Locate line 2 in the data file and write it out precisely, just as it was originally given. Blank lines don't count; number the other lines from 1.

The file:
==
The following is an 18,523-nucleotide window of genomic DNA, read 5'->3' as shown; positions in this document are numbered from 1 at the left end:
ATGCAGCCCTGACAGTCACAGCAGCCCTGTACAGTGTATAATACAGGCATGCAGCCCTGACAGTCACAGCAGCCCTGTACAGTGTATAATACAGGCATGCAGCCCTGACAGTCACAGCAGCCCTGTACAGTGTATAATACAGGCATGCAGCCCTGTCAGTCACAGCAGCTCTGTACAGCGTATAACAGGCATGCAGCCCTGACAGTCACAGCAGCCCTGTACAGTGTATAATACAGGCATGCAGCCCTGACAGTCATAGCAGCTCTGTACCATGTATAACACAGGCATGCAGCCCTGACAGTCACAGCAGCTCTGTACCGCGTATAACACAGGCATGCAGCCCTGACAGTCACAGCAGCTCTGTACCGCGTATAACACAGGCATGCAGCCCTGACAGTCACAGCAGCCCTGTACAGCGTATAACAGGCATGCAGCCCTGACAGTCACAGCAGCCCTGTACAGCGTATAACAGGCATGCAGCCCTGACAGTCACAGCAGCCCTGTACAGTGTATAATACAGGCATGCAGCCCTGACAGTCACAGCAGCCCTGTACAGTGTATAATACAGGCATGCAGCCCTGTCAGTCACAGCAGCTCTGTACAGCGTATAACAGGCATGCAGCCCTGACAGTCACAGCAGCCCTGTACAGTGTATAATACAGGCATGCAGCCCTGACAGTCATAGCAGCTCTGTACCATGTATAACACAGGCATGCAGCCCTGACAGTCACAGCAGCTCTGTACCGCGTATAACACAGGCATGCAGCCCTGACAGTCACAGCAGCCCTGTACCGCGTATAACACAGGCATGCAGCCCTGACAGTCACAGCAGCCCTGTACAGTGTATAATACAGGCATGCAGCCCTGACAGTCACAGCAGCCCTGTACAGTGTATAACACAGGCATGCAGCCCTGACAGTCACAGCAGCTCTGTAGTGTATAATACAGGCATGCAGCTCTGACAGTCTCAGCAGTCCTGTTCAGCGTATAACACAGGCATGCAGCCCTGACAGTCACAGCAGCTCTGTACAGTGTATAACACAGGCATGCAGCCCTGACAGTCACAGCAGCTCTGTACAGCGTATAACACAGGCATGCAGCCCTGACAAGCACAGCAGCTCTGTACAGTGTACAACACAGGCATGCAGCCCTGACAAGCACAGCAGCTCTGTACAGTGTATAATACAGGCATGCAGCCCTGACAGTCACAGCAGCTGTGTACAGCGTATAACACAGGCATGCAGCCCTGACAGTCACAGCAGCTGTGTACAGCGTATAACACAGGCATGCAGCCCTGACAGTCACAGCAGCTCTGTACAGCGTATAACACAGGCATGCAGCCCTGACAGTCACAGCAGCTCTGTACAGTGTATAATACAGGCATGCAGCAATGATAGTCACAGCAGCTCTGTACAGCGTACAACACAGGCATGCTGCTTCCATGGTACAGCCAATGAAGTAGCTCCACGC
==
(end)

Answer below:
ATGCAGCCCTGACAGTCACAGCAGCCCTGTACAGTGTATAATACAGGCATGCAGCCCTGACAGTCACAGCAGCCCTGTACAGTGTATAATACAGGCATGCAGCCCTGACAGTCACAGCAGCCCTGTACAGTGTATAATACAGGCATGCAGCCCTGTCAGTCACAGCAGCTCTGTACAGCGTATAACAGGCATGCAGCCCTGACAGTCACAGCAGCCCTGTACAGTGTATAATACAGGCATGCAGCCCTGACAGTCATAGCAGCTCTGTACCATGTATAACACAGGCATGCAGCCCTGACAGTCACAGCAGCTCTGTACCGCGTATAACACAGGCATGCAGCCCTGACAGTCACAGCAGCTCTGTACCGCGTATAACACAGGCATGCAGCCCTGACAGTCACAGCAGCCCTGTACAGCGTATAACAGGCATGCAGCCCTGACAGTCACAGCAGCCCTGTACAGCGTATAACAGGCATGCAGCCCTGACAGTCACAGCAGCCCTGTACAGTGTATAATACAGGCATGCAGCCCTGACAGTCACAGCAGCCCTGTACAGTGTATAATACAGGCATGCAGCCCTGTCAGTCACAGCAGCTCTGTACAGCGTATAACAGGCATGCAGCCCTGACAGTCACAGCAGCCCTGTACAGTGTATAATACAGGCATGCAGCCCTGACAGTCATAGCAGCTCTGTACCATGTATAACACAGGCATGCAGCCCTGACAGTCACAGCAGCTCTGTACCGCGTATAACACAGGCATGCAGCCCTGACAGTCACAGCAGCCCTGTACCGCGTATAACACAGGCATGCAGCCCTGACAGTCACAGCAGCCCTGTACAGTGTATAATACAGGCATGCAGCCCTGACAGTCACAGCAGCCCTGTACAGTGTATAACACAGGCATGCAGCCCTGACAGTCACAGCAGCTCTGTAGTGTATAATACAGGCATGCAGCTCTGACAGTCTCAGCAGTCCTGTTCAGCGTATAACACAGGCATGCAGCCCTGACAGTCACAGCAGCTCTGTACAGTGTATAACACAGGCATGCAGCCCTGACAGTCACAGCAGCTCTGTACAGCGTATAACACAGGCATGCAGCCCTGACAAGCACAGCAGCTCTGTACAGTGTACAACACAGGCATGCAGCCCTGACAAGCACAGCAGCTCTGTACAGTGTATAATACAGGCATGCAGCCCTGACAGTCACAGCAGCTGTGTACAGCGTATAACACAGGCATGCAGCCCTGACAGTCACAGCAGCTGTGTACAGCGTATAACACAGGCATGCAGCCCTGACAGTCACAGCAGCTCTGTACAGCGTATAACACAGGCATGCAGCCCTGACAGTCACAGCAGCTCTGTACAGTGTATAATACAGGCATGCAGCAATGATAGTCACAGCAGCTCTGTACAGCGTACAACACAGGCATGCTGCTTCCATGGTACAGCCAATGAAGTAGCTCCACGC